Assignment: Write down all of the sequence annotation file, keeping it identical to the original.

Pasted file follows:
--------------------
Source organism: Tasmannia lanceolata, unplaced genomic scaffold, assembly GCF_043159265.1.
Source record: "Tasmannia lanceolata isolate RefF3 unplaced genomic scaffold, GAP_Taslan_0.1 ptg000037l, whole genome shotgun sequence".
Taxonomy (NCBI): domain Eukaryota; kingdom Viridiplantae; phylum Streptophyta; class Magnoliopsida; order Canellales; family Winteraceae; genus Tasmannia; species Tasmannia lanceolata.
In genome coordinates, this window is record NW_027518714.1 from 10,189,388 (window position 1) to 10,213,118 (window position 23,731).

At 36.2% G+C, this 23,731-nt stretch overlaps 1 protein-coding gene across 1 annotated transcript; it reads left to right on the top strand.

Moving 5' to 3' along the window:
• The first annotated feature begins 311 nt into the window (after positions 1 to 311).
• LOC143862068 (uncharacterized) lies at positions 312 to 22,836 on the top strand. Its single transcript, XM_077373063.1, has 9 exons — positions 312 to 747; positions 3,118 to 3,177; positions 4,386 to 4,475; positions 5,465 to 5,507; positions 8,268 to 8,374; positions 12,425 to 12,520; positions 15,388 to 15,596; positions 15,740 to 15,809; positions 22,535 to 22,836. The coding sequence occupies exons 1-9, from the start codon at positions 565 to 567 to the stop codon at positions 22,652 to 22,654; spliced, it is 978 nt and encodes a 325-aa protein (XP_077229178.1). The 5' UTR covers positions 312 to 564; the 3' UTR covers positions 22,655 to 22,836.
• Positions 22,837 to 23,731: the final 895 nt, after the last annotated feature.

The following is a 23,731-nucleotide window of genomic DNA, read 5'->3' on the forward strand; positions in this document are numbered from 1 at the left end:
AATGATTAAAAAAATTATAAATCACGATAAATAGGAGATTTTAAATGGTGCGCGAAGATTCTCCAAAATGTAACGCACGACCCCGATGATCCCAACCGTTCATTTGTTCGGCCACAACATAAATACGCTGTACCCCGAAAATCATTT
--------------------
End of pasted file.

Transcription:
Source organism: Tasmannia lanceolata, unplaced genomic scaffold, assembly GCF_043159265.1.
Source record: "Tasmannia lanceolata isolate RefF3 unplaced genomic scaffold, GAP_Taslan_0.1 ptg000037l, whole genome shotgun sequence".
Taxonomy (NCBI): domain Eukaryota; kingdom Viridiplantae; phylum Streptophyta; class Magnoliopsida; order Canellales; family Winteraceae; genus Tasmannia; species Tasmannia lanceolata.
In genome coordinates, this window is record NW_027518714.1 from 10,189,388 (window position 1) to 10,213,118 (window position 23,731).

At 36.2% G+C, this 23,731-nt stretch overlaps 1 protein-coding gene across 1 annotated transcript; it reads left to right on the top strand.

Moving 5' to 3' along the window:
• The first annotated feature begins 311 nt into the window (after positions 1 to 311).
• LOC143862068 (uncharacterized) lies at positions 312 to 22,836 on the top strand. Its single transcript, XM_077373063.1, has 9 exons — positions 312 to 747; positions 3,118 to 3,177; positions 4,386 to 4,475; positions 5,465 to 5,507; positions 8,268 to 8,374; positions 12,425 to 12,520; positions 15,388 to 15,596; positions 15,740 to 15,809; positions 22,535 to 22,836. The coding sequence occupies exons 1-9, from the start codon at positions 565 to 567 to the stop codon at positions 22,652 to 22,654; spliced, it is 978 nt and encodes a 325-aa protein (XP_077229178.1). The 5' UTR covers positions 312 to 564; the 3' UTR covers positions 22,655 to 22,836.
• Positions 22,837 to 23,731: the final 895 nt, after the last annotated feature.

The following is a 23,731-nucleotide window of genomic DNA, read 5'->3' on the forward strand; positions in this document are numbered from 1 at the left end:
AATGATTAAAAAAATTATAAATCACGATAAATAGGAGATTTTAAATGGTGCGCGAAGATTCTCCAAAATGTAACGCACGACCCCGATGATCCCAACCGTTCATTTGTTCGGCCACAACATAAATACGCTGTACCCCGAAAATCATTT